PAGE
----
The Body Covers: The 6th Conference on Retroviruses and Opportunistic Infections
Abstract No. 116: Mutations in the Reverse Transcriptase Genome of HIV I Isolates Derived from Subjects Treated with Didanosine and Stavudine in Combination
February 1, 1999
The objective of this study was to determine the nature, frequency, and significant of mutations arising during combination therapy with DDI and d4T. The study arms included DDI 200 mg b.i.d. with d4T either 40 mg or 20 mg b.i.d.; and, DDI 100 mg b.i.d. with either d4T 20 mg, 40 mg or 10 mg b.i.d.. The sensitivities of drug susceptibility of 34 baseline and follow-up isolate pairs were obtained.Abstract: Mutations in the Reverse Transcriptase Genome of HIV I Isolates Derived from Subjects Treated with Didanosine and Stavudine in Combination
No mutations classically associated with DDI monotherapy were observed. The V75T mutation associated with d4T resistant in vitro emerged in follow-up in one isolate which remained fully susceptible to d4T. Interestingly, despite the absence of prior AZT exposure, mutations associated with AZT resistance emerged in 7 of 26 isolates, including T215Y in six, M41L in two, and D67N in one. Combinations of greater than two AZT mutations were observed in follow-up in two isolates. The Q151M mutation emerged in two isolates, one of which later acquired the F116Y and then a series of further mutations. Nucleoside resistant mutations were observed to emerge as follows: in 4 of 15 (27%) of susceptible isolates, and 4 of 8 (50%) isolates resistant to greater than one drug. These findings extend previous observations of the emergence of AZT associate mutations and isolates derived in subjects treated separately with DDI, d4T, Adefovir, and, more recently, isolates derived from subjects treated with Adefovir and D14 combination. The complete Q151M multinucleoside resistant complex, previously observed to arise during combination therapy with AZT and DDI, can also emerge in retroviral naïve subjects with DDI and d4T in combination.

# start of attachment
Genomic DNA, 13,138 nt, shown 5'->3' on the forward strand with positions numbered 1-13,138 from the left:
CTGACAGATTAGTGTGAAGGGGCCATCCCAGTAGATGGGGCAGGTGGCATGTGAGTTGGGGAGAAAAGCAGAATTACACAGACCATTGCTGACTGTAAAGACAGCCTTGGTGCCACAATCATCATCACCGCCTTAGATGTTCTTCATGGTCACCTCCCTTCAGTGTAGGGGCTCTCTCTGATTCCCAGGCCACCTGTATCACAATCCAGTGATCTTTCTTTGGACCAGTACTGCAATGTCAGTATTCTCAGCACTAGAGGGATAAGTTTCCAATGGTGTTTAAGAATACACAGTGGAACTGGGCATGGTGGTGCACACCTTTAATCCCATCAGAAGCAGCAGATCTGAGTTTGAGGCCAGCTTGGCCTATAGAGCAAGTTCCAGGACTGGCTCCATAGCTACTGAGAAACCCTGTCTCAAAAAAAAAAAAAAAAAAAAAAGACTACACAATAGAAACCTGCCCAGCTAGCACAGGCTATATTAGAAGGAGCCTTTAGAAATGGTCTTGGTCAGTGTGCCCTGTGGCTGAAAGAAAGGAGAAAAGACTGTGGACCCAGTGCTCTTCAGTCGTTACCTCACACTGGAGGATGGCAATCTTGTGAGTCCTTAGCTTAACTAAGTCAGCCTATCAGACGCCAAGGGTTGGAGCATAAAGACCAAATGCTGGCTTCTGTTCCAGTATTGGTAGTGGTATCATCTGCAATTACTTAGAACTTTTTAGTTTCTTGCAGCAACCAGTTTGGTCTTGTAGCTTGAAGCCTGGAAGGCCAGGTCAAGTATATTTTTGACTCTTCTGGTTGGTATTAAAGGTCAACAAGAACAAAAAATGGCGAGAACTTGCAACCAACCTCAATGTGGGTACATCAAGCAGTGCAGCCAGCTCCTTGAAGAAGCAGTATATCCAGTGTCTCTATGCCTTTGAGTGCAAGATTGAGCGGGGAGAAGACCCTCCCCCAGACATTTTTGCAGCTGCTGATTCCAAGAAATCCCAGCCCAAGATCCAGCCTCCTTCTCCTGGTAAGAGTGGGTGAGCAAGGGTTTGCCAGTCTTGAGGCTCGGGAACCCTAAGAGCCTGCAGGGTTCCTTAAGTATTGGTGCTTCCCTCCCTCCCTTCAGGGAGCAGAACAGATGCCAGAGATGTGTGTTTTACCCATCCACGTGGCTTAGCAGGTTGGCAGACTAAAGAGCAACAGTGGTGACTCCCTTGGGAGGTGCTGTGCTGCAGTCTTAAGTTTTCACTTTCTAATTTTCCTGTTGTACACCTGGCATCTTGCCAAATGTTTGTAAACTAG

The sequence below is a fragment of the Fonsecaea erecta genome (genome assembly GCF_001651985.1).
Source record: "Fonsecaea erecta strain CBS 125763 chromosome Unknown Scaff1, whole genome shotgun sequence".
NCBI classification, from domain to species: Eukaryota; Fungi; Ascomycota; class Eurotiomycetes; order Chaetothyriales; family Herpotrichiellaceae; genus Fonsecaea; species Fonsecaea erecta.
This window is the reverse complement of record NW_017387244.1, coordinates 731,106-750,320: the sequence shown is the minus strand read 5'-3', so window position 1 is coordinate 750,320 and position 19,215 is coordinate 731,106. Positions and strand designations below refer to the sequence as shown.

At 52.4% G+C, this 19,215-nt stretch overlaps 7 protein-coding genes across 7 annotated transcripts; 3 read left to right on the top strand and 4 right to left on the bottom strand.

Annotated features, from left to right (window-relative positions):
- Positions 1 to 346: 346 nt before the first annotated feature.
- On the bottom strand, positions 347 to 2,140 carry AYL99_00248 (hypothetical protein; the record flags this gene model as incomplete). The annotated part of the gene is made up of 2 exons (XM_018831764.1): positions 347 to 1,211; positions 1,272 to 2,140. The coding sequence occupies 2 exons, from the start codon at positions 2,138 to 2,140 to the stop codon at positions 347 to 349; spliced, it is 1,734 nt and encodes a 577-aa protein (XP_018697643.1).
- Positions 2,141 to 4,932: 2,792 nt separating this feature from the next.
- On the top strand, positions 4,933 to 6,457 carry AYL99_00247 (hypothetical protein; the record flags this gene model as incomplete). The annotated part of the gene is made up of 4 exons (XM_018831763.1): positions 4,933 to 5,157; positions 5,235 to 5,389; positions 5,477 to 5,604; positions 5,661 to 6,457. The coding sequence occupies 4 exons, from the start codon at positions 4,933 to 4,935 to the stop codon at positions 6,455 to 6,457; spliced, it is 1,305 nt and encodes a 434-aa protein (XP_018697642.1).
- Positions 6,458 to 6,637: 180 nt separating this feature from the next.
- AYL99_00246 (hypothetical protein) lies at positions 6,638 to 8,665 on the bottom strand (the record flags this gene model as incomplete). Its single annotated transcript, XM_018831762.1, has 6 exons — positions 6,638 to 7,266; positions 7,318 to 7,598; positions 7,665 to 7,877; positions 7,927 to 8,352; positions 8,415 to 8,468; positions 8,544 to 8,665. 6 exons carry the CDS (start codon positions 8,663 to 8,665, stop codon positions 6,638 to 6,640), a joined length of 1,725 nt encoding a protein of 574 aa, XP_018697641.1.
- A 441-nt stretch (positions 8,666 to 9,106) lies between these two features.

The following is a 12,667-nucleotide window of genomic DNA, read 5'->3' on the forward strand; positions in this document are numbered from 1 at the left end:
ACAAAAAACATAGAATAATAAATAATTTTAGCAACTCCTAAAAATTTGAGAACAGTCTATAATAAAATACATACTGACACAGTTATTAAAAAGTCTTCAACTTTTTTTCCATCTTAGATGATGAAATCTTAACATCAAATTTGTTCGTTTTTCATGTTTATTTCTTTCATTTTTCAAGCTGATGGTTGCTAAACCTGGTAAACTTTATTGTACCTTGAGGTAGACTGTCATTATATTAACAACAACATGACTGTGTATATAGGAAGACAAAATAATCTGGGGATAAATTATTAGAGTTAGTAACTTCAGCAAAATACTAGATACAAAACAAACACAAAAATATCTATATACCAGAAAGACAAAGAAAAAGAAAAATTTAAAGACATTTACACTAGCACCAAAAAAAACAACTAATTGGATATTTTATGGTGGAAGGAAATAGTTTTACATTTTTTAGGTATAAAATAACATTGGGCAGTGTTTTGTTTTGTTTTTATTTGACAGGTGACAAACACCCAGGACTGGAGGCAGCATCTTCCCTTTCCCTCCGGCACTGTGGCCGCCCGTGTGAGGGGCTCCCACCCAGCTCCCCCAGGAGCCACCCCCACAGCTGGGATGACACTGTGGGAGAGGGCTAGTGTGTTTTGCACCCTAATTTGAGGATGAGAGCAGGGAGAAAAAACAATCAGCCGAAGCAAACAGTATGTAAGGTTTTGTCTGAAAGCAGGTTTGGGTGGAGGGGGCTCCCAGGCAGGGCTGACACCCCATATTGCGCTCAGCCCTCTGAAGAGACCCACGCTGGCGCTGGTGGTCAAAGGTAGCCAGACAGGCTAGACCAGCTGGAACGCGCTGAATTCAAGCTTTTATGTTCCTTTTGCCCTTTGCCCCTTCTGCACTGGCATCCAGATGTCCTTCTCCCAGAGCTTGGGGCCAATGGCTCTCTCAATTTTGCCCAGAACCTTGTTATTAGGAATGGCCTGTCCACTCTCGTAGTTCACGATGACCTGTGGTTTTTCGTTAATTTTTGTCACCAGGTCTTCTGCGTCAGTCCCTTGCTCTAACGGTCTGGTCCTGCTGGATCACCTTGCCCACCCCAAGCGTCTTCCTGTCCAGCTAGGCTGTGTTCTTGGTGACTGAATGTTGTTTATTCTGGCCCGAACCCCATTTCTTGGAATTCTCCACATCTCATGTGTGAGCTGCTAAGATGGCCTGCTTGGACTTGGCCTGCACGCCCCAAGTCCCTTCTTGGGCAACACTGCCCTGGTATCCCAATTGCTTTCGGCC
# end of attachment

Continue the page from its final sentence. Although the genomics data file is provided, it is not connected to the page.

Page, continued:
Finally, the authors summarize that the data highlights the complex relationship between HIV I phenotypic and phenotypic resistance and HIV viral loads in individuals treated with dual nucleoside combinations. This data has significant implications for the design of active regimens. The problem is that the amount of cross-resistance that emerges is far in excess of what many thought possible. Indeed, when switching from one regimen to another, one might feel that one is switching to two new RTI's with a new NNRTI or PI, and giving the patient a completely new and effective regimen. However, in fact, the cross-resistant pattern is so complex, that many significant mutations may have accumulated, some of which have not previously identified in the literature. I think this data should also give us pause for thought when looking at genotypic assays that are available commercially. Very often full sequences are not given, therefore emerging mutations will not be identified that have clinical significance.
Authored by: E. Coakley, J. Gillis, and S. Hammer
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